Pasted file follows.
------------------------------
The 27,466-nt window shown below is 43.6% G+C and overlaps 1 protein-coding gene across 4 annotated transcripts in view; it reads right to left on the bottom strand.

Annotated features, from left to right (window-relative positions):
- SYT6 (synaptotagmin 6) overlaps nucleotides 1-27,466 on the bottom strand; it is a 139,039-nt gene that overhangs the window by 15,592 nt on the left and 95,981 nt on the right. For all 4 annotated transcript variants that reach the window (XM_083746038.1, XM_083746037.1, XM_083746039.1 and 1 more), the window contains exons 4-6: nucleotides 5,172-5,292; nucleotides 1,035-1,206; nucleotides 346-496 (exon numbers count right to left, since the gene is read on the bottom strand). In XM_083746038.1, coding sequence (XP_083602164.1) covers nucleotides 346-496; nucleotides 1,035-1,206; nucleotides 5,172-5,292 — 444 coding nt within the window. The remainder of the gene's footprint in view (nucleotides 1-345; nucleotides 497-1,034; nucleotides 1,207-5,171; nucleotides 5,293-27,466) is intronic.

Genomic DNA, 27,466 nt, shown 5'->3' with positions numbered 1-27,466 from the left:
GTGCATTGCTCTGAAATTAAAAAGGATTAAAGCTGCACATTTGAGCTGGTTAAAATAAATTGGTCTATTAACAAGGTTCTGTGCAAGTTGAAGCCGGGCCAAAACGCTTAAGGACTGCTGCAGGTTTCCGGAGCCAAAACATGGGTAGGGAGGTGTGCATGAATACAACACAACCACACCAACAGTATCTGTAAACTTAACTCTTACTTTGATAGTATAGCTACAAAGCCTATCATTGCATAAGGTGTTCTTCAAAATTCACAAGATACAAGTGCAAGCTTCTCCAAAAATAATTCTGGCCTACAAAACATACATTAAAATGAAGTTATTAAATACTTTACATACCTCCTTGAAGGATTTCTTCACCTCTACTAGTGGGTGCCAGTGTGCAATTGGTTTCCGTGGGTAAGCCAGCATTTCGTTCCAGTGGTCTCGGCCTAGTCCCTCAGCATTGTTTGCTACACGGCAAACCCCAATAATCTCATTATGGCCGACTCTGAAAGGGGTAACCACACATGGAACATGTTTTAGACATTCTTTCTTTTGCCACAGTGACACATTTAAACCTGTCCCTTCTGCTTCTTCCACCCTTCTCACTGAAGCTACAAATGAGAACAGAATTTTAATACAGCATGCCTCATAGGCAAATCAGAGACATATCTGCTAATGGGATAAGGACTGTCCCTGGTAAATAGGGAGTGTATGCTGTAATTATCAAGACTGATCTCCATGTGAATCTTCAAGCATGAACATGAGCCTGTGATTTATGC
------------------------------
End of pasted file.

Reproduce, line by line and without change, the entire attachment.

The 27,466-nt window shown below is 43.6% G+C and overlaps 1 protein-coding gene across 4 annotated transcripts in view; it reads right to left on the bottom strand.

Annotated features, from left to right (window-relative positions):
- SYT6 (synaptotagmin 6) overlaps nucleotides 1-27,466 on the bottom strand; it is a 139,039-nt gene that overhangs the window by 15,592 nt on the left and 95,981 nt on the right. For all 4 annotated transcript variants that reach the window (XM_083746038.1, XM_083746037.1, XM_083746039.1 and 1 more), the window contains exons 4-6: nucleotides 5,172-5,292; nucleotides 1,035-1,206; nucleotides 346-496 (exon numbers count right to left, since the gene is read on the bottom strand). In XM_083746038.1, coding sequence (XP_083602164.1) covers nucleotides 346-496; nucleotides 1,035-1,206; nucleotides 5,172-5,292 — 444 coding nt within the window. The remainder of the gene's footprint in view (nucleotides 1-345; nucleotides 497-1,034; nucleotides 1,207-5,171; nucleotides 5,293-27,466) is intronic.

Genomic DNA, 27,466 nt, shown 5'->3' with positions numbered 1-27,466 from the left:
GTGCATTGCTCTGAAATTAAAAAGGATTAAAGCTGCACATTTGAGCTGGTTAAAATAAATTGGTCTATTAACAAGGTTCTGTGCAAGTTGAAGCCGGGCCAAAACGCTTAAGGACTGCTGCAGGTTTCCGGAGCCAAAACATGGGTAGGGAGGTGTGCATGAATACAACACAACCACACCAACAGTATCTGTAAACTTAACTCTTACTTTGATAGTATAGCTACAAAGCCTATCATTGCATAAGGTGTTCTTCAAAATTCACAAGATACAAGTGCAAGCTTCTCCAAAAATAATTCTGGCCTACAAAACATACATTAAAATGAAGTTATTAAATACTTTACATACCTCCTTGAAGGATTTCTTCACCTCTACTAGTGGGTGCCAGTGTGCAATTGGTTTCCGTGGGTAAGCCAGCATTTCGTTCCAGTGGTCTCGGCCTAGTCCCTCAGCATTGTTTGCTACACGGCAAACCCCAATAATCTCATTATGGCCGACTCTGAAAGGGGTAACCACACATGGAACATGTTTTAGACATTCTTTCTTTTGCCACAGTGACACATTTAAACCTGTCCCTTCTGCTTCTTCCACCCTTCTCACTGAAGCTACAAATGAGAACAGAATTTTAATACAGCATGCCTCATAGGCAAATCAGAGACATATCTGCTAATGGGATAAGGACTGTCCCTGGTAAATAGGGAGTGTATGCTGTAATTATCAAGACTGATCTCCATGTGAATCTTCAAGCATGAACATGAGCCTGTGATTTATGC